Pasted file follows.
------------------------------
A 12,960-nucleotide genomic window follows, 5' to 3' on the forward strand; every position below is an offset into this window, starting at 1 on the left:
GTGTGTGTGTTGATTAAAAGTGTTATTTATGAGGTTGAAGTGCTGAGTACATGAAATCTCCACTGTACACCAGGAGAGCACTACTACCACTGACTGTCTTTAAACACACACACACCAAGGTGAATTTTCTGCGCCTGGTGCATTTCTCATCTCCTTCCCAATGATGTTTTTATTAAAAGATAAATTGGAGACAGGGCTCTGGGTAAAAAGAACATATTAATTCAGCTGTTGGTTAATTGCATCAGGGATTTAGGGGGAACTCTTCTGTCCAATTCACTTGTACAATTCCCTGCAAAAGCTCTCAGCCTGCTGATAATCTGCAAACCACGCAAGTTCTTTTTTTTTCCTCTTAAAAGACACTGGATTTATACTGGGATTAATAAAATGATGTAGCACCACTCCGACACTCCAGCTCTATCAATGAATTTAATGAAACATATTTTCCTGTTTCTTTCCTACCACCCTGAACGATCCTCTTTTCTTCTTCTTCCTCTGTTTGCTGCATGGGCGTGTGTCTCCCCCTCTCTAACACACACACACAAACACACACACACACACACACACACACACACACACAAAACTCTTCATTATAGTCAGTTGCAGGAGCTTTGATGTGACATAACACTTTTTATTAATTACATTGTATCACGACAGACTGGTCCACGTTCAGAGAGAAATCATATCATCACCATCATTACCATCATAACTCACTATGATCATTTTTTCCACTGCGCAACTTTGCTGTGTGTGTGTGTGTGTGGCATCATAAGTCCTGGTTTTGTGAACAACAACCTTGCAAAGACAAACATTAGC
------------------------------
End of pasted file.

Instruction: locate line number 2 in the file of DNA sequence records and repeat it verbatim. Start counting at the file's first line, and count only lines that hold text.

GTGTGTGTGTTGATTAAAAGTGTTATTTATGAGGTTGAAGTGCTGAGTACATGAAATCTCCACTGTACACCAGGAGAGCACTACTACCACTGACTGTCTTTAAACACACACACACCAAGGTGAATTTTCTGCGCCTGGTGCATTTCTCATCTCCTTCCCAATGATGTTTTTATTAAAAGATAAATTGGAGACAGGGCTCTGGGTAAAAAGAACATATTAATTCAGCTGTTGGTTAATTGCATCAGGGATTTAGGGGGAACTCTTCTGTCCAATTCACTTGTACAATTCCCTGCAAAAGCTCTCAGCCTGCTGATAATCTGCAAACCACGCAAGTTCTTTTTTTTTCCTCTTAAAAGACACTGGATTTATACTGGGATTAATAAAATGATGTAGCACCACTCCGACACTCCAGCTCTATCAATGAATTTAATGAAACATATTTTCCTGTTTCTTTCCTACCACCCTGAACGATCCTCTTTTCTTCTTCTTCCTCTGTTTGCTGCATGGGCGTGTGTCTCCCCCTCTCTAACACACACACACAAACACACACACACACACACACACACACACACACACAAAACTCTTCATTATAGTCAGTTGCAGGAGCTTTGATGTGACATAACACTTTTTATTAATTACATTGTATCACGACAGACTGGTCCACGTTCAGAGAGAAATCATATCATCACCATCATTACCATCATAACTCACTATGATCATTTTTTCCACTGCGCAACTTTGCTGTGTGTGTGTGTGTGTGGCATCATAAGTCCTGGTTTTGTGAACAACAACCTTGCAAAGACAAACATTAGC